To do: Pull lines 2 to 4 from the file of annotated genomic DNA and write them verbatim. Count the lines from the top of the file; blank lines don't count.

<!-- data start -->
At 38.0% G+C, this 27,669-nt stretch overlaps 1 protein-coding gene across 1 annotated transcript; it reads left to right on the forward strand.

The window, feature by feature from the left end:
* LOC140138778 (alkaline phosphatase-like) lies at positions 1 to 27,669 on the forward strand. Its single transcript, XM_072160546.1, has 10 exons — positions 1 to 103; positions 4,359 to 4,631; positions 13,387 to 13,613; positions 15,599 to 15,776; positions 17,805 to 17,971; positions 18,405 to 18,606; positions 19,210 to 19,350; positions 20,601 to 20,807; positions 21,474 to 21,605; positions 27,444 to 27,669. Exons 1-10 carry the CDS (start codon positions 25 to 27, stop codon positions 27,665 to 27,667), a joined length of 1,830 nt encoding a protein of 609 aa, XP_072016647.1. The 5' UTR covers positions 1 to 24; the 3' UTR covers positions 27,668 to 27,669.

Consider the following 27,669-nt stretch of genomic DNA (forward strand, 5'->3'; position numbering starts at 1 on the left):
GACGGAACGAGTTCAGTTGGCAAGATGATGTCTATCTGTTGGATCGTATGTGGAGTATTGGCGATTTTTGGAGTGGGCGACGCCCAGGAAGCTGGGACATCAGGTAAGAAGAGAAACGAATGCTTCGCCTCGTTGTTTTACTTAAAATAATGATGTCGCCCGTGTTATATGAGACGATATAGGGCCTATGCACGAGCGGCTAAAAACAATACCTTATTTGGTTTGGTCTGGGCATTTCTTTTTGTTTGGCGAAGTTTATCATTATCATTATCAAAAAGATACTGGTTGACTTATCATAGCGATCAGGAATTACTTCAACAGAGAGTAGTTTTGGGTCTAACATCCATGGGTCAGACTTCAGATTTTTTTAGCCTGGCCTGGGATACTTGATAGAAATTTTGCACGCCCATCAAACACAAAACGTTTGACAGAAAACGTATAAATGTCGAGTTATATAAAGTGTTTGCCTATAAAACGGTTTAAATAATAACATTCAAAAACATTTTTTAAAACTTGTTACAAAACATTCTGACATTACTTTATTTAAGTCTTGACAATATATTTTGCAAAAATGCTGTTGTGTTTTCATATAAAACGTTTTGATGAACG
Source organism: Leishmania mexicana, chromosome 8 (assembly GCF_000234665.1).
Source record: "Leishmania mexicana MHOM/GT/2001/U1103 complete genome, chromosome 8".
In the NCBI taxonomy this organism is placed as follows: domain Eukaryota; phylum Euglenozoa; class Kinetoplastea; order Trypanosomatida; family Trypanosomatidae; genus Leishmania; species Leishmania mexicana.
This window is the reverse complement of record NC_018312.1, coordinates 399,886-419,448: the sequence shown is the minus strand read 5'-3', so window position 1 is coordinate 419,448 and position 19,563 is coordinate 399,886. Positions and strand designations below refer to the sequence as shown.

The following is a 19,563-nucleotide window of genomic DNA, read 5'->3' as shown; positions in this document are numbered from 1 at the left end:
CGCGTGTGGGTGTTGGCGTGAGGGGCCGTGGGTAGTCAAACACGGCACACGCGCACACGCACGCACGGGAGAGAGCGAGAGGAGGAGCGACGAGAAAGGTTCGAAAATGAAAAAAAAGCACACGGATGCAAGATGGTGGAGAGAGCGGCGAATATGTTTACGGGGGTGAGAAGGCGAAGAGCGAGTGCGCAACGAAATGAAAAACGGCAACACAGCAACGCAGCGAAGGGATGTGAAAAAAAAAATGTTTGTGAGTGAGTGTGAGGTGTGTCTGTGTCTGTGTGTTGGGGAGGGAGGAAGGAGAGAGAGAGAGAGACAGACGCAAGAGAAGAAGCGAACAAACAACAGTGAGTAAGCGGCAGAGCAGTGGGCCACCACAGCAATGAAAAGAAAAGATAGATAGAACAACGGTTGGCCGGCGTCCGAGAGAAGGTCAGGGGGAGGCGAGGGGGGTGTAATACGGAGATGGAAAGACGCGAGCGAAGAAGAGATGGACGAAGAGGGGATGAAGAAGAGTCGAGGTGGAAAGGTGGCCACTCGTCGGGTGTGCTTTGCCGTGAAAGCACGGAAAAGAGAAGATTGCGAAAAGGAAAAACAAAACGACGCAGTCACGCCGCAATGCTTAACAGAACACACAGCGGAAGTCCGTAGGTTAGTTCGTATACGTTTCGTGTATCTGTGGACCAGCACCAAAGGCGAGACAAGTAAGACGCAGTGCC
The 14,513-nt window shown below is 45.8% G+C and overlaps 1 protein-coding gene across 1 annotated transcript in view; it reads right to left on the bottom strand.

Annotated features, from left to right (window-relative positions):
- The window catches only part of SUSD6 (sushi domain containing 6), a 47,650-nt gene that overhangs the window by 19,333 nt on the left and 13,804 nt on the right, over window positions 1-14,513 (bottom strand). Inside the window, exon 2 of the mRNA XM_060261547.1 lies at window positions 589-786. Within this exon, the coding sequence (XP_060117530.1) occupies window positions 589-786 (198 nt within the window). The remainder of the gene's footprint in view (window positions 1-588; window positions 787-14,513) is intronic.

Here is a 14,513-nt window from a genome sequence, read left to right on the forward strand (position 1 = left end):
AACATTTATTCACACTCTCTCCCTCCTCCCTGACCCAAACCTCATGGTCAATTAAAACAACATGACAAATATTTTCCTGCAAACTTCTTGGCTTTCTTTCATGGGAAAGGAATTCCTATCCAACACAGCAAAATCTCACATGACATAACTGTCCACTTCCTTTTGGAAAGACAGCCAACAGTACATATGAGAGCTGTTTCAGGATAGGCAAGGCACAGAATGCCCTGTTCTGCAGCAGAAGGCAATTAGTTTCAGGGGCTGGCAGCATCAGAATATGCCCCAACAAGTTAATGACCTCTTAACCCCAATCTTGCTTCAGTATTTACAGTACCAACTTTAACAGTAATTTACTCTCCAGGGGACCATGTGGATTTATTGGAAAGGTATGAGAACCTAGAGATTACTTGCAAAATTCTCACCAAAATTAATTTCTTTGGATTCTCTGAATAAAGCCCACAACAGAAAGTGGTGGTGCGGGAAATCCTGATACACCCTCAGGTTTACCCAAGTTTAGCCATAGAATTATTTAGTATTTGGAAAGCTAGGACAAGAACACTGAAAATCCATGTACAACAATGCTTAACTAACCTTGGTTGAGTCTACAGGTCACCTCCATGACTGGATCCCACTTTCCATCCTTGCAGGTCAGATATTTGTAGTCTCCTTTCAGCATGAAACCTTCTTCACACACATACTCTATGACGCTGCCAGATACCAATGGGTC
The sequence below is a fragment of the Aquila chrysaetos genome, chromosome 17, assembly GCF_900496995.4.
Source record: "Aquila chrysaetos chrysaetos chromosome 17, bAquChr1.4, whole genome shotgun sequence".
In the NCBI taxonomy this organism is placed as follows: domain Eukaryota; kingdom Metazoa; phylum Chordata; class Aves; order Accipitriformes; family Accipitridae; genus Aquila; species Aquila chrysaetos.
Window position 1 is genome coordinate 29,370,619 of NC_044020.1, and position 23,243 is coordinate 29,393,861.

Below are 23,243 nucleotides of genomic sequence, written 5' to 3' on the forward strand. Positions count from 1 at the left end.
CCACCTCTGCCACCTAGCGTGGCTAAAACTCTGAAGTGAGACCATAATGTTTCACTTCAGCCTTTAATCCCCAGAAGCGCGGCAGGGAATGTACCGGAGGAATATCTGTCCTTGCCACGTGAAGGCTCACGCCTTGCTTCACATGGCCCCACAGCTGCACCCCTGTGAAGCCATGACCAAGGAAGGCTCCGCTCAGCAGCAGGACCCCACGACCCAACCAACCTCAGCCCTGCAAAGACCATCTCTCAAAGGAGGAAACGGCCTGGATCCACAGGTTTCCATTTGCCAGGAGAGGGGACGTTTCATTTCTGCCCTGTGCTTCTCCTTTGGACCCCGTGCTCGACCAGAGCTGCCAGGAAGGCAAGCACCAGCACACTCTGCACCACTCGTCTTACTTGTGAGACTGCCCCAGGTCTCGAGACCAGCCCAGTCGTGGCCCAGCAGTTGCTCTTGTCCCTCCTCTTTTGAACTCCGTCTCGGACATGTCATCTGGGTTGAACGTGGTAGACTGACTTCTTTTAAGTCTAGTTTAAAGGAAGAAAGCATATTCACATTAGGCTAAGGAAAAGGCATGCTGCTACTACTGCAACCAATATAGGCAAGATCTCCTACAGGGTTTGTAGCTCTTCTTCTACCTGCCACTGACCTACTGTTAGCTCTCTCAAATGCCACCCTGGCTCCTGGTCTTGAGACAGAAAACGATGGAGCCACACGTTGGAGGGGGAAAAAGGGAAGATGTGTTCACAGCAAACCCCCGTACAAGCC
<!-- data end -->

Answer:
The window, feature by feature from the left end:
* LOC140138778 (alkaline phosphatase-like) lies at positions 1 to 27,669 on the forward strand. Its single transcript, XM_072160546.1, has 10 exons — positions 1 to 103; positions 4,359 to 4,631; positions 13,387 to 13,613; positions 15,599 to 15,776; positions 17,805 to 17,971; positions 18,405 to 18,606; positions 19,210 to 19,350; positions 20,601 to 20,807; positions 21,474 to 21,605; positions 27,444 to 27,669. Exons 1-10 carry the CDS (start codon positions 25 to 27, stop codon positions 27,665 to 27,667), a joined length of 1,830 nt encoding a protein of 609 aa, XP_072016647.1. The 5' UTR covers positions 1 to 24; the 3' UTR covers positions 27,668 to 27,669.

Consider the following 27,669-nt stretch of genomic DNA (forward strand, 5'->3'; position numbering starts at 1 on the left):